The former Czech president Václav Havel has been hospitalized with a heart problem. According to the CTK news agency Mr. Havel was admitted to hospital on Saturday night after complaining of heart arrhythmia or irregular heat beat. Mr. Havel’s secretary Jakub Hladík said on Sunday that the problem was not serious. He said he had spoken with the ex-president over the phone on Sunday morning and that Mr. Havel was feeling well. He should remain in hospital for several days for monitoring.
A man in the town of Litvínov miraculously escaped death in a freak accident when the lift in his building gave way and crashed five floors down to the basement. The man, who was in the elevator with his dog when the lift collapsed, suffered a broken leg. The dog was unharmed. The cause of the accident is being investigated.
Presidential candidate Jan Švejnar faces a criminal complaint over a data leak at CSOB bank two years ago. The complaint was filed by a client of the bank who accuses Mr. Švejnar and other managers of allegedly having failed to prevent a leak of sensitive data about the bank’s clients. Mr. Švejnar told journalists he would not comment until he had more information on the case but the opposition Social Democrats who nominated him for the post of president, have expressed outrage over the complaint and implied that it is an orchestrated campaign by the ruling Civic Democrats to tarnish President Klaus’ only rival ahead of the February presidential elections.
Two Czech soldiers were injured in a dawn missile attack on their base in southern Iraq, the Czech Defence Ministry announced in Prague on Sunday. According to the ministry’s spokesperson a missile hit the car park inside the base and the two soldiers suffered leg and hand injuries in the shockwave from the blast. The base, situated near the southern city of Basra also houses British troops and is frequently the target of missile attacks. The two injured soldiers will be able to continue their mission in Iraq.
Defending champion Serena Williams revived memories of last year's stunning Australian Open win Sunday when she overpowered Czech 12th seed Nicole Vaidišová to reach the quarter-finals. Williams ended the 18-year-old's Open campaign with a 6-3, 6-4 win to set up a meeting with either third seed Jelena Jankovic of Serbia or Australian hope Casey Dellacqua. Vaidišová committed 25 unforced errors, more than doubling Williams' tally, admitting her opponent's on-court dominance unsettled her. "I had my chances, especially in the second set but didn't chose the right shot, maybe went for too much," the 18-year-old said.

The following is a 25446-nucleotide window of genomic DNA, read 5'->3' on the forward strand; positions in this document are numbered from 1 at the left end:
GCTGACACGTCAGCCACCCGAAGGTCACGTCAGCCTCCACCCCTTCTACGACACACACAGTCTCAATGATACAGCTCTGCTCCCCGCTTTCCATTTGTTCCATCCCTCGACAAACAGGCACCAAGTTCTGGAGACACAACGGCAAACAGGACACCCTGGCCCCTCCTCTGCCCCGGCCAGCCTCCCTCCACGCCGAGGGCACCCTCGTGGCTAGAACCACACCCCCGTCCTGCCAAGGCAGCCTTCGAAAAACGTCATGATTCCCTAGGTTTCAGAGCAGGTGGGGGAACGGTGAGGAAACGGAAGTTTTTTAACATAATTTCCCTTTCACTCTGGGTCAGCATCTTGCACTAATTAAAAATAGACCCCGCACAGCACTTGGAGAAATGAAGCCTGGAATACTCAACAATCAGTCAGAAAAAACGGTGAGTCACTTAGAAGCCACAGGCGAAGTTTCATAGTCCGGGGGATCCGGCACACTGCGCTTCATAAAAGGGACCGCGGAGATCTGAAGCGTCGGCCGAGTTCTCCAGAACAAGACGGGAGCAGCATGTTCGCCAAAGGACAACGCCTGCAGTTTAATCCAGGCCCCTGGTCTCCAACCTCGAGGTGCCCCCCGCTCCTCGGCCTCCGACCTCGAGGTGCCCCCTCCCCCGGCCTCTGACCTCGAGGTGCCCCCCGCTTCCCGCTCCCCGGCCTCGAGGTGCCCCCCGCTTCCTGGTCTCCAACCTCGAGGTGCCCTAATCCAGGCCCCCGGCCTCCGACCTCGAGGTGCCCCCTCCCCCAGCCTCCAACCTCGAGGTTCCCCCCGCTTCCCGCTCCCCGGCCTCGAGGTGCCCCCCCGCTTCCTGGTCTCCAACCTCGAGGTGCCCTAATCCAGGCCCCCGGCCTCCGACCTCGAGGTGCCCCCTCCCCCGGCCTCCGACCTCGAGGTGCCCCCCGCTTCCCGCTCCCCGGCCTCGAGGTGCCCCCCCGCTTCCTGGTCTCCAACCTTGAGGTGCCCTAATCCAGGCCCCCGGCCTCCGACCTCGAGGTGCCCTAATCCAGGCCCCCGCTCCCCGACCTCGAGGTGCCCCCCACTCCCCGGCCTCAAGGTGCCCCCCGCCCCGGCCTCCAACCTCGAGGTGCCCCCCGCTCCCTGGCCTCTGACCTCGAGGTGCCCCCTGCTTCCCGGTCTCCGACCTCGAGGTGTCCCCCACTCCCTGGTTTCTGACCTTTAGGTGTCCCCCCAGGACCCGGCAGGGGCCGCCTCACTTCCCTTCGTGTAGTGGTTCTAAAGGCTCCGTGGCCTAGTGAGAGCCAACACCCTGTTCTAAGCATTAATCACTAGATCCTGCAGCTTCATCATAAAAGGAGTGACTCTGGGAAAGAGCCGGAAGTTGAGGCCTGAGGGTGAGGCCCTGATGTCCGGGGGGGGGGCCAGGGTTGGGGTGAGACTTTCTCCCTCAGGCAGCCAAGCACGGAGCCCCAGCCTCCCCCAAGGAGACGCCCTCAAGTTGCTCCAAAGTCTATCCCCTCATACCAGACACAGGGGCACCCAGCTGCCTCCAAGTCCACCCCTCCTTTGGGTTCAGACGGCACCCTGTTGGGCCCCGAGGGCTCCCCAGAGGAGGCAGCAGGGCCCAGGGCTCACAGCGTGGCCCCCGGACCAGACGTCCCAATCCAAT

The largest Czech dairy producer Madeta has clinched a deal with Czech farmers on milk supplies in the coming year, allaying fears of a significant price hike on all its products as well as possible lay-offs. The Bohemian farming cooperative has promised to continue delivering milk supplies to Madeta for at least another year. The cooperative has been exporting a third of its milk output to Germany for the past three years and had threatened to end all sales to Madeta because foreign buyers paid a better price.
Two Poles have been charged with propagating a movement repressing human rights and freedoms after being caught making the Nazi salute in the streets of Plzen. Only about three dozen neo-Nazis turned up in Plzen on Saturday after local authorities banned a planned march by far-right groups. Instead a gathering of some 300 right-wing extremists took place on Prague’s Palacký Square, the city’s version of speaker’s corner in London’s Hyde Park. Despite fears of possible clashes with anarchists the gathering ended without incident.
Finland's Janne Ahonen, who this month made history by winning the prestigious Four Hills tournament five times, won the first World Cup ski jump event in Harrachov on Sunday. The competition was carried over from Saturday when bad weather led to the event's cancellation and Sunday's jump was reduced to just one take-off. Ahonen jumped an impressive 199.5m for a score of 187.5 points to finish ahead of Norwegian duo Tom Hilde (185.6pts, 193m) and Anders Jacobsen (181.2pts, 191m).
A Czech firm which delivered goods to the army’s General Staff has denied involvement in the army’s slush fund. The latest in a series of financial scandals at the Defense Ministry broke last week when it emerged that two high-ranking officers at the General Staff had created a slush fund out of money earmarked for non-existent services. The money was used for expensive gifts for officers and generals including holidays at exotic locations, mountain bikes, skis and even luxury underwear. The firm SABE which was said to have been involved in the fictitious deliveries said all its transactions with the army had been above board.
The opposition Social Democrats have announced that their lawsuit against the police and Jan Kubice, the former head of a police unit fighting against organized crime, will be brought on Monday. The Social Democrats are suing both the Czech Police and Mr Kubice, whom they suspect of unlawful interference in political matters in the run up to 2006’s general election. A report which Mr Kubice has written and which accused senior Social Democrats including their leader Jiří Paroubek of having ties with the mafia was leaked shortly before Czechs went to the polls. The Social Democrats have said that they believe the leaking of this report seriously harmed them in the general elections. On Friday, Mr Paroubek released a statement saying that the Social Democrats’ complaints about the leak have ‘repeatedly been swept under the carpet’, and so for that reason the party was forced to bring a lawsuit which would start on Monday.
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